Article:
Four pocket guides explain basic risk concepts to part-time stakeholders and new risk managers

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There’s more to the Airmic Conference than what happens on stage or in workshops and seminars. It also presents an opportunity to pick up information in other even more tangible ways.

For this year’s conference, Airmic has produced a series of helpful ‘short guides’ around risk and insurance, specifically:

  • Risk and managing risk - explained;
  • Insurance and buying insurance - explained;
  • Captives and managing captives - explained; and
  • Employee benefits and their risks - explained.

The guides, said Airmic technical director Julia Graham, are not aimed at experienced risk professionals but instead target those on the periphery of risk and insurance or new to the profession or to certain aspects of the profession.

“We are doing these pocket guides as we have lots of people who are stakeholders but not full-time owners,” Graham told StrategicRISK ahead of their publication.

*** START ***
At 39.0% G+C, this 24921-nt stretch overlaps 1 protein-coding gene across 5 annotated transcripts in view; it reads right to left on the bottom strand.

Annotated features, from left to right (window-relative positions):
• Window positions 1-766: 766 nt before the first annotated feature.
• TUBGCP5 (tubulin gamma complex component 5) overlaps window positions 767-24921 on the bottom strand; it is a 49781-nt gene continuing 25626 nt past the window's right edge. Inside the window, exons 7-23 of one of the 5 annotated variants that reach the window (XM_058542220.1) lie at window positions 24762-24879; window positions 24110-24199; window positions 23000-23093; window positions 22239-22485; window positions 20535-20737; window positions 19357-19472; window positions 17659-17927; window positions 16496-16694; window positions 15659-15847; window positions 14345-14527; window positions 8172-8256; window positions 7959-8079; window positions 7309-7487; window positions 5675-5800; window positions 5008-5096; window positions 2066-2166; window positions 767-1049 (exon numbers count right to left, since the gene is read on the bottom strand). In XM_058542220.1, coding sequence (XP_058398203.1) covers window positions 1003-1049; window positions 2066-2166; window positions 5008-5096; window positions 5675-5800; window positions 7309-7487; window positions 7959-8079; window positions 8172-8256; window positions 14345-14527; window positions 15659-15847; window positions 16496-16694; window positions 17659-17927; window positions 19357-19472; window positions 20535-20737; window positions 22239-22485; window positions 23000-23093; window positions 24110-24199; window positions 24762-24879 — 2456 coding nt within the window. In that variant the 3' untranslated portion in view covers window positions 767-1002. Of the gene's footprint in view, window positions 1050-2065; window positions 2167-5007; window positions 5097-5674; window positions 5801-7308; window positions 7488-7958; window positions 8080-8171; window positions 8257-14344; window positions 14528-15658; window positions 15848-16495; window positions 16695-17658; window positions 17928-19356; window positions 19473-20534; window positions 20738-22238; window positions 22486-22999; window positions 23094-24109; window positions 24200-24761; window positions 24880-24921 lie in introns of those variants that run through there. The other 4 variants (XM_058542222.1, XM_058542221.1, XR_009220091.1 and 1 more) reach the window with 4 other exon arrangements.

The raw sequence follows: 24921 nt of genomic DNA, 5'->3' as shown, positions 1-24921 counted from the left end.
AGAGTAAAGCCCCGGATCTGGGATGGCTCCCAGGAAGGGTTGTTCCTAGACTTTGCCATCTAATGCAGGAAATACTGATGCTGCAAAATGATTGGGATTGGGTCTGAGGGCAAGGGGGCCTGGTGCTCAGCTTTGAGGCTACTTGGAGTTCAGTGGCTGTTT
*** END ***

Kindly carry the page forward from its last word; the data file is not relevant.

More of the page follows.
“The part-time stakeholders of these subjects are those people who touch on risk and insurance but don’t do it for a living.

“For example, risk managers sometimes have to explain about captives to their finance department – often repeating this when there is a personnel change.”

Employee benefits require a similar degree of basic knowledge and understanding as this is a genuine area of growing interest and attractiveness.

“We can see that insurers and brokers are migrating general insurance and employee benefits more closely together,” Graham said.

“You can also see this thinking in recent broker and consultancy mergers. So brokers are now also getting much more integrated in the way they manage each of these different portfolios across their jurisdictions.

“So we’re saying to our members, some of who have been quite ambivalent about this subject in the past, that they should think more in these areas.

“These guides are for people who have never before had to manage a broker or insurer relationship. They are for those who don’t want to be the person who admits in a meeting they don’t really know what Big Data is or what employee benefits mean.

“These guides mean you don’t need to put up your hand – we will show you.”

More guides in this series will follow in 2017.